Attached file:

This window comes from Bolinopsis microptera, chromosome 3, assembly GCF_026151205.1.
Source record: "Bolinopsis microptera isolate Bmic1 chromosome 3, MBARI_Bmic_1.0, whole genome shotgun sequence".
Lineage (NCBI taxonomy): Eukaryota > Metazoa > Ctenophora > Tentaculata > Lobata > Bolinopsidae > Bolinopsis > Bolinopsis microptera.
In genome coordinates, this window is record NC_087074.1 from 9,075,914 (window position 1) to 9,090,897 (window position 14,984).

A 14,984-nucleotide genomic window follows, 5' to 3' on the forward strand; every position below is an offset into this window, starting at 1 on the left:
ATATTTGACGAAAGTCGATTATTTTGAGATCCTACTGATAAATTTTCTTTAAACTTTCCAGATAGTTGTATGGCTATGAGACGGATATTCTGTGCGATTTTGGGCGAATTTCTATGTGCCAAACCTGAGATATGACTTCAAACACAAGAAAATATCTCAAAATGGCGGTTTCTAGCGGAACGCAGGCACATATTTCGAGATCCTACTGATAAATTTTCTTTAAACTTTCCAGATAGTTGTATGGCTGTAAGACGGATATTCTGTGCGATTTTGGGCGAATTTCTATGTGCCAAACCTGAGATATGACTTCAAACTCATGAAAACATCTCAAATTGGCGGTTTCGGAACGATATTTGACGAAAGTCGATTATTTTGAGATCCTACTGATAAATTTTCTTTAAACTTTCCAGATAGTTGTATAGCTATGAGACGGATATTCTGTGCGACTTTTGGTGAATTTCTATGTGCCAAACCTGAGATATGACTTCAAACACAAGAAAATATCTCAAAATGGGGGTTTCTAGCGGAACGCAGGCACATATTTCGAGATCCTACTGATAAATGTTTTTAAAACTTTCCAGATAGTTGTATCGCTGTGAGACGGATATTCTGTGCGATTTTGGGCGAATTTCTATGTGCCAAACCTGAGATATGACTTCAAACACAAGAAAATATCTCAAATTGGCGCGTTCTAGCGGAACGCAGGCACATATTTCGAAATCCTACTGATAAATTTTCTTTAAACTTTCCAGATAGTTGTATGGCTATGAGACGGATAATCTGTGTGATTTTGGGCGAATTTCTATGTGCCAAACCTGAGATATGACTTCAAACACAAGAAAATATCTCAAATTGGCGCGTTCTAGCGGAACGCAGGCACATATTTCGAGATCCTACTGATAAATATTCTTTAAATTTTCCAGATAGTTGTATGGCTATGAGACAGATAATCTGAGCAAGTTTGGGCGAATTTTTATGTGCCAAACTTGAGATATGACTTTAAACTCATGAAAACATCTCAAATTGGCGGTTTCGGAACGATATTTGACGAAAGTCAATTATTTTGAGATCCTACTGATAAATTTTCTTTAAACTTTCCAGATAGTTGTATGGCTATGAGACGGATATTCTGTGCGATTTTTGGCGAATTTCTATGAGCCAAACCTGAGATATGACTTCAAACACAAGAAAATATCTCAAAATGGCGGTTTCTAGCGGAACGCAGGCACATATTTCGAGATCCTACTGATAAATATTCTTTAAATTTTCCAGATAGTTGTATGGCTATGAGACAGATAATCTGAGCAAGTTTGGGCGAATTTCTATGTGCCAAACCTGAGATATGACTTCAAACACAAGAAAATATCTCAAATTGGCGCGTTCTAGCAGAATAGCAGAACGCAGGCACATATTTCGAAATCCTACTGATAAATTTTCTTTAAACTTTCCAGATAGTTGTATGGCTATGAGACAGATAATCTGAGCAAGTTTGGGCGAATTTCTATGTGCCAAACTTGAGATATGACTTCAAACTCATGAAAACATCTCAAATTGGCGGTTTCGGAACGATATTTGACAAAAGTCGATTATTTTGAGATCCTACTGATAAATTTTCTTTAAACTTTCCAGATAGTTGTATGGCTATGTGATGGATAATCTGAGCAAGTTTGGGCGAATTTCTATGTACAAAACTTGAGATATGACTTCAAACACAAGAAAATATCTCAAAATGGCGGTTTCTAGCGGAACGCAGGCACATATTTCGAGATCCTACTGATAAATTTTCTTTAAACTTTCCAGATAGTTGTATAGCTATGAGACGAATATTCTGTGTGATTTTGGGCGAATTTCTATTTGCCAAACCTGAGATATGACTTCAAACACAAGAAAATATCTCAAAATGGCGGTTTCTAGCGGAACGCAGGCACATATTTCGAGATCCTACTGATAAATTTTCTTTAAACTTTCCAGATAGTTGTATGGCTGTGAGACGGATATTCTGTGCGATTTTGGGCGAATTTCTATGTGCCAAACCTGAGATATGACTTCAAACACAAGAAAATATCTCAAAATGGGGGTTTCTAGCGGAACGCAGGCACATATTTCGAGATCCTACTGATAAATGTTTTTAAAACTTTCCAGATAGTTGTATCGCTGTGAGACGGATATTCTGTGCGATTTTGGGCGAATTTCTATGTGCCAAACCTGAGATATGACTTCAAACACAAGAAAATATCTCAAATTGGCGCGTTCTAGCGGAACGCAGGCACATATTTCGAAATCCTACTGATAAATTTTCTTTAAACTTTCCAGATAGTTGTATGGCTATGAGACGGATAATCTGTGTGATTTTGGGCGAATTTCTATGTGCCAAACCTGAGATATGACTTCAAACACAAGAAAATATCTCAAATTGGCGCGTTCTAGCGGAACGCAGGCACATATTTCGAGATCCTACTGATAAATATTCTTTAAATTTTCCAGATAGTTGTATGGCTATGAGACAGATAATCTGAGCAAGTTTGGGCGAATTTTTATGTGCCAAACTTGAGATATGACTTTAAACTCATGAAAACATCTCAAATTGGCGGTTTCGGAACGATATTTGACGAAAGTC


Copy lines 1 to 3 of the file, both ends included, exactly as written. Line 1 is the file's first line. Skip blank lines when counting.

This window comes from Bolinopsis microptera, chromosome 3, assembly GCF_026151205.1.
Source record: "Bolinopsis microptera isolate Bmic1 chromosome 3, MBARI_Bmic_1.0, whole genome shotgun sequence".
Lineage (NCBI taxonomy): Eukaryota > Metazoa > Ctenophora > Tentaculata > Lobata > Bolinopsidae > Bolinopsis > Bolinopsis microptera.